The more we find out about the hours and days leading up to Josh Hancock's death the more it seems he had some issues with alcohol (and perhaps marijuana which we have confirmed was in his car at the time of his accident). The toxicology report may be released as early as Friday. That should tell us how compromised Hancock may have been at the time of the accident. It's a tough situation to report on. IF he was legally intoxicated then reporting on the details of his evening is fair game. That's the norm with people in the public eye. I'm in a job that opens me to the same kind of scrutiny should I break the law. But, I also believe there is a limit to how much we are ENTITLED to know. When a public figure breaks the law, it's news and the events leading to the action should be investigated. But it doesn't mean every aspect of his life should be open for examination. That's just what I believe, despite the fact that I work in this business.
If toxicology shows an elevated amount of alcohol, then the Cardinals have to acknowledge it. Not take the blame for it but perhaps actively attempt to reinforce how dangerous drinking and driving is. Maybe spearhead a Public Service Announcement campaign. That would turn a tragedy into a life lesson. But, we should stop short of assuming that the Cardinals are somehow to blame. The team is like any business---made up of diverse individuals. It's not up to Tony Larussa or Bill Dewitt or Walt Jocketty to police all 25 players and stay on top of their lifestyle choices. No more than it's Allan Cohen's duty to keep track of what I do in my time away from the station. If I break the law tomorrow, it's not Allan's fault. He's not to blame, I am. That shouldn't change just because we're talking about high profile athletes. A 29 year old man is responsible for his own decisions. IF--IF Hancock's own decisions led to his death, then he alone is to blame. Not the Cardinals and not the bartender serving him. It doesn't mean he deserved to die, that's truly a shame. But, let's lay the blame where it belongs and leave it at that. All too often, we look for scapegoats when the person we should blame is no longer around to accept that blame.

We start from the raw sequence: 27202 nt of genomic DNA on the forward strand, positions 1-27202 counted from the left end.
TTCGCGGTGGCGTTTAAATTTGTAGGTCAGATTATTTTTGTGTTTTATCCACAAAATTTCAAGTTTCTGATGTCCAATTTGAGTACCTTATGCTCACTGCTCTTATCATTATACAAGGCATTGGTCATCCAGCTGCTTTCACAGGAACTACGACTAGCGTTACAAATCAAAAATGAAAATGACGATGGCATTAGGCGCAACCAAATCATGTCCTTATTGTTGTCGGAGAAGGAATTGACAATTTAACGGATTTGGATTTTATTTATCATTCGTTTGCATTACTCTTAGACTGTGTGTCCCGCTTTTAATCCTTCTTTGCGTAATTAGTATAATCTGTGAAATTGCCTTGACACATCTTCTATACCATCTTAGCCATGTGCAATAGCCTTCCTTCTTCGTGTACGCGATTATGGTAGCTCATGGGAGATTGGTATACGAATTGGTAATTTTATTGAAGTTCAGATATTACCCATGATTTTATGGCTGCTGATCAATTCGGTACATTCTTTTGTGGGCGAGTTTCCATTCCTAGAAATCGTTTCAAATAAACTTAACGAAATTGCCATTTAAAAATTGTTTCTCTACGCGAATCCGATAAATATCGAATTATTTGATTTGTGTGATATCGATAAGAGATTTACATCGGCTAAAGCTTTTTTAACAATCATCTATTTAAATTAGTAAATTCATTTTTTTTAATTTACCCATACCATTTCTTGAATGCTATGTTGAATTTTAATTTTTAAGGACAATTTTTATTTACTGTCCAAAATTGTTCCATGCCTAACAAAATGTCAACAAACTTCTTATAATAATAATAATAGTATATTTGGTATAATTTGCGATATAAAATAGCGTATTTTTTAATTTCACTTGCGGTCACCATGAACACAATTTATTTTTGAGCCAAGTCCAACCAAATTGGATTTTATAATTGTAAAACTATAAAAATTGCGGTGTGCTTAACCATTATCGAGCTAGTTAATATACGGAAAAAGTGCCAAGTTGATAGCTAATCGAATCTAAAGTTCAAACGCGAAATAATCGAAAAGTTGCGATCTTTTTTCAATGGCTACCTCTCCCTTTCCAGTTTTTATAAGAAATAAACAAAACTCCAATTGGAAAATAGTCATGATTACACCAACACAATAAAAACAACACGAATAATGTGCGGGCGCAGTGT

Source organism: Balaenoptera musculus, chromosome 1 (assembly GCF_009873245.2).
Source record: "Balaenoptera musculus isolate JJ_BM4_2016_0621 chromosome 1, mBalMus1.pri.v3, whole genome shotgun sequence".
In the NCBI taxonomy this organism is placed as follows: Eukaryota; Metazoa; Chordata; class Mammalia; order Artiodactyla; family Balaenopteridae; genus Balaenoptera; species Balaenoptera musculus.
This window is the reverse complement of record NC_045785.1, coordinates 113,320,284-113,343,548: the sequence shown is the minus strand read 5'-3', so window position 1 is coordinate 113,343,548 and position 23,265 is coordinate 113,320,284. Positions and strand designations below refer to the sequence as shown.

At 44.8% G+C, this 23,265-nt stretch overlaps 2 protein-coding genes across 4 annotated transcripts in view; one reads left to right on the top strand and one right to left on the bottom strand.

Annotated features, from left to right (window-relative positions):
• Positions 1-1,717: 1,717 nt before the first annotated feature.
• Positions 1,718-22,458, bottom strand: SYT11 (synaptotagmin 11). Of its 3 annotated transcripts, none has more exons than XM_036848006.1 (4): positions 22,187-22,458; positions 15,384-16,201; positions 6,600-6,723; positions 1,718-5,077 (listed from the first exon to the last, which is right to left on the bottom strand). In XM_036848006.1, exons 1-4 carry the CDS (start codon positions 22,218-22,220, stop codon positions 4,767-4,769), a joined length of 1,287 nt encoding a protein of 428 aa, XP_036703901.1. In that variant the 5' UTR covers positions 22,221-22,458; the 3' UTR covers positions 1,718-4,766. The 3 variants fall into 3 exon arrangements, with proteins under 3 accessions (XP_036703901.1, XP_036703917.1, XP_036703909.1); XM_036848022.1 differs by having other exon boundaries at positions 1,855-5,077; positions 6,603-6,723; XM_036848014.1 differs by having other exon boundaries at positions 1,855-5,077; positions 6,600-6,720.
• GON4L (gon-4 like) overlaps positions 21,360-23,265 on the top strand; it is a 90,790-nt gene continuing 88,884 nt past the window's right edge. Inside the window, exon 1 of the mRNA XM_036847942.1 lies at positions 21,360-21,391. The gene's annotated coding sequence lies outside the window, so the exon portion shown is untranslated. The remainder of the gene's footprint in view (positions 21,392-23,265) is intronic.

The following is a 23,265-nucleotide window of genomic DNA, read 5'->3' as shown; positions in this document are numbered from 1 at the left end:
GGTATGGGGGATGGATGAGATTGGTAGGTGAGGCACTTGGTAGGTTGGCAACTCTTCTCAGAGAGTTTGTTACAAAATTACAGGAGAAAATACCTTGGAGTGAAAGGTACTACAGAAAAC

Speaking in general terms here, it is inexcusable for individuals to drive while heavily intoxicated. And I don't care that it puts that person at risk. I care about the death and destruction to innocent people. I applaud the people who stand up and admit they have problems and turn their lives around. That's admirable. But all too often, our focus (we in the media are especially guilty) is on those who have eliminated dangerous behavior. It's too bad that we don't spend more time praising and honoring those who make good decisions all their lives. Just one very imperfect man's thoughts.